McCain said that Obama has proposed $860 billion in new spending. That’s based on a McCain campaign estimate of how much Obama’s new proposals will cost, without figuring in any savings or reductions in spending. Any increase in funding and any created program counts as “new spending” in this estimate, whether or not it is offset by decreases in spending elsewhere. A more traditional, and arguably more useful, measure of spending is how much a given candidate’s proposals will increase the federal deficit.
McCain said that Obama’s health care plan would mandate that “small businesses” provide coverage for their employees and would fine them if they failed to do so. Actually, Obama’s health care plan, posted on his Web site, says: “Small businesses will be exempt from this requirement.” McCain previously used this charge in his acceptance speech at the Republican National Convention.
Obama was off the mark when he said that oil companies have “68 million acres that they’re not using.”
As we’ve pointed out previously, those 68 million acres of land are not producing oil, but they are not necessarily untouched. In fact, in 2006, the last year for which figures are available, there were a total of more than 15,000 holes that were being proposed, started or finished. These acres of land that these holes sit on are not counted as being “producing,”
Obama said that his health care plan would cut costs, saving $2,500 a year per family. When we asked health care experts about this claim earlier this year, they were quite skeptical. M.I.T.’s Jonathan Gruber told us, “I know zero credible evidence to support that conclusion.” Obama has also said on the campaign trail that more than half of the savings would come from the use of electronic health records, a major part of his plan to cut health costs.
McCain said that Obama had voted 94 times for higher taxes or against tax cuts. He’s getting warmer — the first time we dinged him for this one, he said Obama voted 94 times to increase taxes, which is way off. This is still misleading, though. The real breakdown includes: 23 votes against tax cuts (which would have produced no increase in taxes); seven votes that would have lowered taxes for most people, but increased taxes on a few;
McCain repeated a questionable boast when he said, “I saved the taxpayers $6.8 billion” by reining in a defense contract.
As we mentioned in our analysis of the first debate, there is more to the story. McCain certainly did lead a fight to kill the contract, and the effort ended in prison sentences for defense contractors. The contract is still up in the air, however, and questions have been raised about the role McCain played in helping a Boeing rival secure the new contract.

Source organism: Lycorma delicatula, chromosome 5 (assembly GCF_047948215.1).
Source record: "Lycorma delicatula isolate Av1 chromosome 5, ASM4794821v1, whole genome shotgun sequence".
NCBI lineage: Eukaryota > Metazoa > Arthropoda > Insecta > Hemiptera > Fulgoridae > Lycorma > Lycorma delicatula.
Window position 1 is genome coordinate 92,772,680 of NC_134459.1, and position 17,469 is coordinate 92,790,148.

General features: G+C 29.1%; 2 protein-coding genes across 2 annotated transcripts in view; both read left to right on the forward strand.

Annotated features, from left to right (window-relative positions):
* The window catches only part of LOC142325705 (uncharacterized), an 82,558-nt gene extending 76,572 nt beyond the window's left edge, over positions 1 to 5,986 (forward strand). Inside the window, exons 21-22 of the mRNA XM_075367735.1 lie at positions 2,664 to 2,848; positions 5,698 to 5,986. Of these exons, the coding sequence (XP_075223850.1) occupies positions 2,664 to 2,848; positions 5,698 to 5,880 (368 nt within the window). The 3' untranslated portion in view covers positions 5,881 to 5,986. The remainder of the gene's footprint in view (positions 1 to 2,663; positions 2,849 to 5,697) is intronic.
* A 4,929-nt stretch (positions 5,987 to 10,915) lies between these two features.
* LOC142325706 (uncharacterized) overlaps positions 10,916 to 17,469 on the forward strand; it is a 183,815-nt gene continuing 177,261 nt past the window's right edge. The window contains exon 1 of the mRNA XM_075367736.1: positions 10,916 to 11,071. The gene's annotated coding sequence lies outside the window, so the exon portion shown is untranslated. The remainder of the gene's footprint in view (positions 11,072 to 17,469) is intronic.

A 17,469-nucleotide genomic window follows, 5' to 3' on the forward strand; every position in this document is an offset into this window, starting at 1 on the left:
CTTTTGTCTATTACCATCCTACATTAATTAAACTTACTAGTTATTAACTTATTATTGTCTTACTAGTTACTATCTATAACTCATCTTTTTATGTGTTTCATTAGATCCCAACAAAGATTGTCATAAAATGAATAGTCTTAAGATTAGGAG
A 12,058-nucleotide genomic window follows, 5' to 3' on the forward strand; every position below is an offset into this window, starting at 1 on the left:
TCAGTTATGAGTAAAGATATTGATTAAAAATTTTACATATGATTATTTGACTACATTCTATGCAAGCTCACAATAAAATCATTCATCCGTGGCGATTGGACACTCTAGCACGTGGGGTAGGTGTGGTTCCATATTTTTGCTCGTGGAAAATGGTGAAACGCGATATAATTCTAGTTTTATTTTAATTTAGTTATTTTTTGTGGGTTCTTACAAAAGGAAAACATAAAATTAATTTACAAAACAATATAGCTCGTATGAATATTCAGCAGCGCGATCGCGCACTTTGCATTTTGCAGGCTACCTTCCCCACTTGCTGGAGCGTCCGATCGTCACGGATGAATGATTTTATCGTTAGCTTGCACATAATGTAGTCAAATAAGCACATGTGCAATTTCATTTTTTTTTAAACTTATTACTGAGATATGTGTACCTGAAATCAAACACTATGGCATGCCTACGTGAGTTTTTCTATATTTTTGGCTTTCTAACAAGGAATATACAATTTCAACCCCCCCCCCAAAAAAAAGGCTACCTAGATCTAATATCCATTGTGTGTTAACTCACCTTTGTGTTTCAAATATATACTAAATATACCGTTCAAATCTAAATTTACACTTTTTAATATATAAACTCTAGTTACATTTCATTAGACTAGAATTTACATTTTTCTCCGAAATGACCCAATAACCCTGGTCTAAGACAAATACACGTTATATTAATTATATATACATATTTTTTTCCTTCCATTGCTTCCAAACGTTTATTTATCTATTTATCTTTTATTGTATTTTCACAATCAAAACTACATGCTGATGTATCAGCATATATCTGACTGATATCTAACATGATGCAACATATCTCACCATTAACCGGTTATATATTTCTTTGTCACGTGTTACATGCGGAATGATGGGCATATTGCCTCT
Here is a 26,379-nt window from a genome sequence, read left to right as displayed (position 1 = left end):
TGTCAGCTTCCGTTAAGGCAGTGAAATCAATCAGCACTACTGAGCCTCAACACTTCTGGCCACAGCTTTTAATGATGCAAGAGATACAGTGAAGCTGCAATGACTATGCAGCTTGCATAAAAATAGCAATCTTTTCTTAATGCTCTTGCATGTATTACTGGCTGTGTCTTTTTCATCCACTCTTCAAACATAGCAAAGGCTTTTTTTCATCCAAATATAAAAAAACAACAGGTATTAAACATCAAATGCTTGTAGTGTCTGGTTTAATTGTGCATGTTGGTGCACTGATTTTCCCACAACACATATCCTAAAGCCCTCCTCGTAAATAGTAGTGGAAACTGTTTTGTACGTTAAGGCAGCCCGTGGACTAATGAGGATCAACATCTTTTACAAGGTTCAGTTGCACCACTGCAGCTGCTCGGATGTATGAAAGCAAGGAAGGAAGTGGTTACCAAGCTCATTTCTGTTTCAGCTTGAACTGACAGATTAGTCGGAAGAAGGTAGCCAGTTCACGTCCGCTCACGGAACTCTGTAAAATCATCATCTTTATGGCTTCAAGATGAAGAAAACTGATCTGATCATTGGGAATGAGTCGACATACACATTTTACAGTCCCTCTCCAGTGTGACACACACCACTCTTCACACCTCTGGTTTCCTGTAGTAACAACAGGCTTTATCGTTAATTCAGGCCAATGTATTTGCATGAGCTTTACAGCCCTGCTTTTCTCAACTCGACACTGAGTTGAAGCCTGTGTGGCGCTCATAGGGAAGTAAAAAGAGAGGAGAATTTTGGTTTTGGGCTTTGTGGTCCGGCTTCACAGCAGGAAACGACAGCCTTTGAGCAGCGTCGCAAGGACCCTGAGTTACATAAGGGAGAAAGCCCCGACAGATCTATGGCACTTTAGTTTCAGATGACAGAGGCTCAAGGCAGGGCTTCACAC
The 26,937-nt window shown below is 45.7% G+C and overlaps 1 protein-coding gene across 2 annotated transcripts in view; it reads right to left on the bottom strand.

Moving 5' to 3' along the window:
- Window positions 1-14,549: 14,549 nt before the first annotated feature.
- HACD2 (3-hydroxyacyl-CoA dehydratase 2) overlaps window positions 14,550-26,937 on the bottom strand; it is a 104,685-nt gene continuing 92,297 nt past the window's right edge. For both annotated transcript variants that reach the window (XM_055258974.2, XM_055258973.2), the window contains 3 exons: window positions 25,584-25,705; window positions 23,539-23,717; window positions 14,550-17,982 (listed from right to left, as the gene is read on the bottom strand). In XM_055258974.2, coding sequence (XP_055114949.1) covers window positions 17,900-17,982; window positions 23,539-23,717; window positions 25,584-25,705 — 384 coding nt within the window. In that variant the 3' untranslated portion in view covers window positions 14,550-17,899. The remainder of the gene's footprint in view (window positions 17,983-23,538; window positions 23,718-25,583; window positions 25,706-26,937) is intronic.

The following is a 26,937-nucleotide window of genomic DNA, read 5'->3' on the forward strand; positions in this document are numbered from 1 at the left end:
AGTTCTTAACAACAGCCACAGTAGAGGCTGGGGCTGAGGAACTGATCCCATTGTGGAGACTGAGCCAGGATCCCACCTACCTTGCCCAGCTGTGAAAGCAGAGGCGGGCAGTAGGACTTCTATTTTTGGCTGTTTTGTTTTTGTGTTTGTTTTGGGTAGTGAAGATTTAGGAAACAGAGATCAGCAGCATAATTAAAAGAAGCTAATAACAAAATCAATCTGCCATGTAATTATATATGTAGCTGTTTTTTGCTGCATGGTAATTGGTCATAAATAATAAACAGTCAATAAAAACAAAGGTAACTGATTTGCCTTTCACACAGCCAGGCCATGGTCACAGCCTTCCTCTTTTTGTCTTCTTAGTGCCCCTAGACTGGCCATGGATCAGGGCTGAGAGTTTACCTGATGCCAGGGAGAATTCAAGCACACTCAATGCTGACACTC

Obama’s right about earmark amounts. According to the budget watchdog group, Taxpayers for Common Sense, earmarks totaled just $18.3 billion in 2008. Citizens Against Government Waste came in with a slightly smaller number of $17.2 billion, and the Office of Management and Budget smaller still at $16.9 billion.
McCain accused Obama of voting for a “Bush and Cheney” energy bill that gave away billions to oil companies. McCain is referring to the Energy Policy Act of 2005, which Obama did in fact vote for. Sen. Clinton raised this same charge against Obama during the Democratic primaries. It was misleading then and it’s equally misleading now.
In fact, according to a Congressional Research Service report, more tax breaks were taken away from oil companies than were given.
Again tonight Obama said that the U.S. was paying too much for the war in Iraq, while the Iraqis have a “$79 billion surplus.”
As we’ve pointed out when Obama said it on the campaign trail, when he repeated it at the last debate, and even when Biden mentioned the figure in the vice presidential debate, that number is wrong. The Iraqis actually “have” $29.4 billion in the bank. The Government Accountability Office projected in August that Iraq’s 2008 budget surplus could range anywhere from $38.2 billion to $50.3 billion,
McCain charged that Obama has said he would “attack Pakistan.” What he really said, on Aug. 1, 2007, was: “It was a terrible mistake to fail to act when we had a chance to take out an al Qaeda leadership meeting in 2005. If we have actionable intelligence about high-value terrorist targets and President Musharraf won’t act, we will.”
As we noted in February, when Sen. Hillary Clinton criticized Obama for his remarks, that’s pretty much what the U.S.